|Mar-09-05|| ||Paul123: Mar-09-05
"soberknight: <Paul123> <Except for Morphy, Alekhine has the highest lifetime wining percentage.> Normally I don't make fun of other people's spelling errors, especially since many kibitzers are not native English speakers. However, you make it sound like Alekhine is the world's all-time drunkest knight. "
Grammar Nazi alert!
The first thing I thought to myself was “ What’s my grammar (written at 2 in the morning while instant messaging with a slew of friends, as if anyone really cared) have to do with what you think about Alekhine?”
Dude, I’ve played this game before. People on the internet who got nothing of substance to bring to a topic fire snaps at the poster.
Been there, done that, and burnt the T-shirt!
Lighten up! This is a news group not a college campus. People will start asking "Who voted you the official "Chess Games grammar police?" Yea, ok, you think he was a drunk and not the great player I think he was. Isn’t that what you really wanted to say? You can disagree with someone and still be constructive as long as it’s in the general theme of the topic. Stay on point!
|Mar-09-05|| ||percyblakeney: High whining percentage now... :-) |
|Mar-09-05|| ||soberknight: <Paul123> If you carefully examine my profile and the comments that I have made in the last several days, you will notice one very common phrase: "Serious pun potential." I love to make jokes. |
Yes, I hate Alekhine as a person, as I commented at length in P Potemkin vs Alekhine, 1912. However, I did not want to say anything more than I actually said, just to make a joke because Alekhine (whom Bill Wall once nicknamed Alekwine) liked to get drunk.
If you read my comments on the above link, you will understand why I object to using the term <Grammar Nazi>, even as a joke. Jokes like that are not funny.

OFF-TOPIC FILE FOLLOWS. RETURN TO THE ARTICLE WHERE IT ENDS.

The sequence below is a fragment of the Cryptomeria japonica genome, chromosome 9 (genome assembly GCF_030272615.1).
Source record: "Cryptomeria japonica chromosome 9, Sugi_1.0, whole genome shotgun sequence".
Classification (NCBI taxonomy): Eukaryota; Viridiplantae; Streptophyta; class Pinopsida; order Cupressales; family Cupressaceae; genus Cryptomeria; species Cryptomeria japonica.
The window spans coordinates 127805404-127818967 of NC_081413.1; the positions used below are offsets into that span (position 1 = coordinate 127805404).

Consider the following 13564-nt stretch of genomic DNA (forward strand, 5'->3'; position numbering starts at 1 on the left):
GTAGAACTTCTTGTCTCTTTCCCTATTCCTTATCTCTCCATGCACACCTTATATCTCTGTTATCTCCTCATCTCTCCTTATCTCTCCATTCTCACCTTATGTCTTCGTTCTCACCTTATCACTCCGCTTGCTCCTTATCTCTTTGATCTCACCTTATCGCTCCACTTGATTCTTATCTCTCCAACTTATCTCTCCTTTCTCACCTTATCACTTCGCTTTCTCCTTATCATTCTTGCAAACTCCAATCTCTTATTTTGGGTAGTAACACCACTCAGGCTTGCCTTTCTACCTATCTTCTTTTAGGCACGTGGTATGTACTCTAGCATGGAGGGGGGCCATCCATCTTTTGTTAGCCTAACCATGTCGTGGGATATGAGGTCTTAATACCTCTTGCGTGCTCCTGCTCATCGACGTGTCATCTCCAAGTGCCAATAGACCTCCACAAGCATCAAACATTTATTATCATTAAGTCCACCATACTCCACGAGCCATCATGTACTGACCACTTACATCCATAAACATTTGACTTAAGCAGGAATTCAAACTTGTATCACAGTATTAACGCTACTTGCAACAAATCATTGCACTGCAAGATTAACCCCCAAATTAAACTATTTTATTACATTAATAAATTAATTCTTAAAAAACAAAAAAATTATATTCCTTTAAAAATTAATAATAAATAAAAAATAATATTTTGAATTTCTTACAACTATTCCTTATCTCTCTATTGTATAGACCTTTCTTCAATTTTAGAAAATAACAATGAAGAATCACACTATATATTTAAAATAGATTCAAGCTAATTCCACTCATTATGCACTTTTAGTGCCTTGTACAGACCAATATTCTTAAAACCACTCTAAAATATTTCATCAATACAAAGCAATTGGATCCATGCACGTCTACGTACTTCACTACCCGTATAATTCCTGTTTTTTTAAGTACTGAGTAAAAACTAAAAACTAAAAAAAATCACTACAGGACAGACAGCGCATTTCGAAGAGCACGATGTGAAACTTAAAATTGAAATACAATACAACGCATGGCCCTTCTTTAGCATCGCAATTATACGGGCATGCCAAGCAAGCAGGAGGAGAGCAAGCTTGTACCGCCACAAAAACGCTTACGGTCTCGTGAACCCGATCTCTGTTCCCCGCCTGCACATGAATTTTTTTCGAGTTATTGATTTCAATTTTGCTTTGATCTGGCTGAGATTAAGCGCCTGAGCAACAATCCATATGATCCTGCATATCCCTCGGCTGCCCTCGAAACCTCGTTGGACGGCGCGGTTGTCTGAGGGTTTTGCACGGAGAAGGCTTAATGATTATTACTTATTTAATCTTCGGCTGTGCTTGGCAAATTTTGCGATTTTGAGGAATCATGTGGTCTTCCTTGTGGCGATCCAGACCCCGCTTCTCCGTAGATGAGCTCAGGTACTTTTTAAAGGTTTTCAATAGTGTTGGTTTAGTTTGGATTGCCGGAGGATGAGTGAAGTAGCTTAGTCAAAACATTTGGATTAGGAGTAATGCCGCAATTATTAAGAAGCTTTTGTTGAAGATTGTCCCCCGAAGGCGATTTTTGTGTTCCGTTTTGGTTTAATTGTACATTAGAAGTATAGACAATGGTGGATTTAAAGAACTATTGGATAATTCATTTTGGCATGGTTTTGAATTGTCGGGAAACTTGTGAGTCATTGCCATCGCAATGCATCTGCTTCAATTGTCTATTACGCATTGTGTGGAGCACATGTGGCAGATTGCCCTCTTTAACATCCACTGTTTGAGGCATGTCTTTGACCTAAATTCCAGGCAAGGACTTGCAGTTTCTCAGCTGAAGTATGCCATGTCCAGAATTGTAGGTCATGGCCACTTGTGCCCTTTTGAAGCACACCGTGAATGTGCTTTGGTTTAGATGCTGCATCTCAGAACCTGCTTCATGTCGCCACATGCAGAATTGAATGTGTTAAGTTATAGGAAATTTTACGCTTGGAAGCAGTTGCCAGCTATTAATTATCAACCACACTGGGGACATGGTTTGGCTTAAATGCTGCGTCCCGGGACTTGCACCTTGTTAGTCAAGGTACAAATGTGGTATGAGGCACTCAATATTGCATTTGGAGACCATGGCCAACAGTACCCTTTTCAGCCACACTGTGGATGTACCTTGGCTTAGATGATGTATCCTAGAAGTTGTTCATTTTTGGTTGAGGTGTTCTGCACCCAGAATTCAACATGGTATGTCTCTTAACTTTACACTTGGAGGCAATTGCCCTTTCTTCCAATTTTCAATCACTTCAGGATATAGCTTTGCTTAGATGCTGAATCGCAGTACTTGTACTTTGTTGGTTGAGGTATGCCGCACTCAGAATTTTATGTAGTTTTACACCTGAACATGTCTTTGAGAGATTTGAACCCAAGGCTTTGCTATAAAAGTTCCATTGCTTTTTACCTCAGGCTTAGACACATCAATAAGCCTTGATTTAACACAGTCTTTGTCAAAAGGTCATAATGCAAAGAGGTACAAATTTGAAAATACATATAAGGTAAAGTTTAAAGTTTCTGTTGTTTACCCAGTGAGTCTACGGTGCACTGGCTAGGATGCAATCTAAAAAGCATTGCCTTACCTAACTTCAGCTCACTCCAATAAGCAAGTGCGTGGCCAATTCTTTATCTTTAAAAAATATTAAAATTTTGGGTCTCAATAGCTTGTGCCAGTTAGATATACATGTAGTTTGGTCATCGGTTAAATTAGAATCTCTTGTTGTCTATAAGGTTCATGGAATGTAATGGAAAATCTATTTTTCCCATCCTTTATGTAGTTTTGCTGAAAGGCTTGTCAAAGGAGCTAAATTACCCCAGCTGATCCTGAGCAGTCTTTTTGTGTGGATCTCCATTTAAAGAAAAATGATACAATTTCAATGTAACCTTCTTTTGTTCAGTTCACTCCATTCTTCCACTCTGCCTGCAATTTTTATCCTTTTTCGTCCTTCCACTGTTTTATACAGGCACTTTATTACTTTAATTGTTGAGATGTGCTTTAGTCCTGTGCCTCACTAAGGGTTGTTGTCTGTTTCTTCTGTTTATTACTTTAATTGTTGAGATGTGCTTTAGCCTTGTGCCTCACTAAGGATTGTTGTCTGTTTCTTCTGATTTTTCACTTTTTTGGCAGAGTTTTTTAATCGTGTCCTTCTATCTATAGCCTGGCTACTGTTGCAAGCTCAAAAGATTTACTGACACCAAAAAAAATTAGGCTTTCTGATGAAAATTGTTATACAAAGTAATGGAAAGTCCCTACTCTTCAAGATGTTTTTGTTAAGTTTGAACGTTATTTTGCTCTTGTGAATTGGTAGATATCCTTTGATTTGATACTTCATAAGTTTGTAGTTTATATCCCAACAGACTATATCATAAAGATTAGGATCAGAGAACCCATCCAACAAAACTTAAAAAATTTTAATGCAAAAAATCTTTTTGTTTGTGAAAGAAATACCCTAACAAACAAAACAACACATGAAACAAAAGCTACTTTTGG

|May-07-05|| ||sfm: Talent...
... is how good you become.
|May-07-05|| ||aw1988: I don't quite agree that Alekhine and Rubinstein developed slowly. Rubinstein was nearly perfect right away, while Alekhine just got better and better.|
|May-07-05|| ||RookFile: I think this idea comes from the fact that Capablanca and Lasker would routinely beat Alekhine before 1927.|
In NY 1927, Capablanca essentially
lapped the field, he dominated so much.
Yet when they played their world
championship match, there was a shocking upsurge in strength by
After 1927, he certainly was a favorite if he played old Lasker,
and he did put up a plus score
against Capa in the games they played
from 1927 on.
|May-07-05|| ||aw1988: Suprisingly, it was New York 1918 that Capablanca did his highest performance rating, against people like Janowski and Kostic, not Lasker or Alekhine. Odd.|
|May-07-05|| ||Gypsy: <and he did put up a plus score
against Capa in the games they played
from 1927 on> +1 -1 =1.
|May-07-05|| ||RookFile: From 1927 on includes the games
they played in 1927.
|Feb-21-06|| ||McCool: Black should have forfeit earlier because h had the wrong coloured bishop.|
|Apr-08-08|| ||Knight13: Extremely well performance by Burn!!|
|Jan-22-09|| ||WhiteRook48: Alekhine got Burned!|
|Feb-28-09|| ||WhiteRook48: Burn beats Alekhine. Amazing!|
|Mar-27-09|| ||WhiteRook48: so where was Alekhine's blunder? Or were there several? I don't like to analyze, and I have no chess engine|
|Apr-17-09|| ||YoungEd: I first saw this game in Reinfeld's "100 Instructive Games of Alekhine," which is quite good. Burn takes a while, but gets the job done!|
|Apr-17-09|| ||darook: >>> "The Burn Supremacy".|
|May-01-09|| ||WhiteRook48: <Except for Morphy, Alekhine has the highest lifetime wining percentage.>
Alekhine does not whine in chess!|
|Oct-04-09|| ||TheWizardOfOz: Kmoch, in the errata at the beginnig of the book, points out that instead of 26...Bc6, Black should have played 26...Nc8!, intending Nb6 and Ba4|
|Apr-23-11|| ||AVRO38: A text book demonstration of a good knight vs. bad bishop ending.|